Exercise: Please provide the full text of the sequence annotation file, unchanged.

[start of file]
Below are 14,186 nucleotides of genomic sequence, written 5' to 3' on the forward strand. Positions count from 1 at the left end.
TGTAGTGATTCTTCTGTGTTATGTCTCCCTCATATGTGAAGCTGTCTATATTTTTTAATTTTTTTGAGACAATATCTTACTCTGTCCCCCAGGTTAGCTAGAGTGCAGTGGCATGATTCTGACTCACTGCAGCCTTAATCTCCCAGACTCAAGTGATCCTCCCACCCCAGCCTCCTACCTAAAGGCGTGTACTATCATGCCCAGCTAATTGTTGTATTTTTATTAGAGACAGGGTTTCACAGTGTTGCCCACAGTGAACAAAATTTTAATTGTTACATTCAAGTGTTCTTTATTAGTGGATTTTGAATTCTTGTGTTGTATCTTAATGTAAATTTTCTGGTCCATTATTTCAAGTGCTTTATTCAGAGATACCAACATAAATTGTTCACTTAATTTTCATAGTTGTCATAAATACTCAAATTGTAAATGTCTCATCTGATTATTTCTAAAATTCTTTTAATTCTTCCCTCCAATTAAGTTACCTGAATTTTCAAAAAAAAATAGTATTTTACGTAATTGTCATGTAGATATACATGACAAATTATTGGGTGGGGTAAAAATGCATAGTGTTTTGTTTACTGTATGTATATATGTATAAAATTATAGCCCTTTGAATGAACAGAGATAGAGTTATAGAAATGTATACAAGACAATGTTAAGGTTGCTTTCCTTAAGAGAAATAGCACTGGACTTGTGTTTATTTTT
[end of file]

Below are 14,186 nucleotides of genomic sequence, written 5' to 3' on the forward strand. Positions count from 1 at the left end.
TGTAGTGATTCTTCTGTGTTATGTCTCCCTCATATGTGAAGCTGTCTATATTTTTTAATTTTTTTGAGACAATATCTTACTCTGTCCCCCAGGTTAGCTAGAGTGCAGTGGCATGATTCTGACTCACTGCAGCCTTAATCTCCCAGACTCAAGTGATCCTCCCACCCCAGCCTCCTACCTAAAGGCGTGTACTATCATGCCCAGCTAATTGTTGTATTTTTATTAGAGACAGGGTTTCACAGTGTTGCCCACAGTGAACAAAATTTTAATTGTTACATTCAAGTGTTCTTTATTAGTGGATTTTGAATTCTTGTGTTGTATCTTAATGTAAATTTTCTGGTCCATTATTTCAAGTGCTTTATTCAGAGATACCAACATAAATTGTTCACTTAATTTTCATAGTTGTCATAAATACTCAAATTGTAAATGTCTCATCTGATTATTTCTAAAATTCTTTTAATTCTTCCCTCCAATTAAGTTACCTGAATTTTCAAAAAAAAATAGTATTTTACGTAATTGTCATGTAGATATACATGACAAATTATTGGGTGGGGTAAAAATGCATAGTGTTTTGTTTACTGTATGTATATATGTATAAAATTATAGCCCTTTGAATGAACAGAGATAGAGTTATAGAAATGTATACAAGACAATGTTAAGGTTGCTTTCCTTAAGAGAAATAGCACTGGACTTGTGTTTATTTTT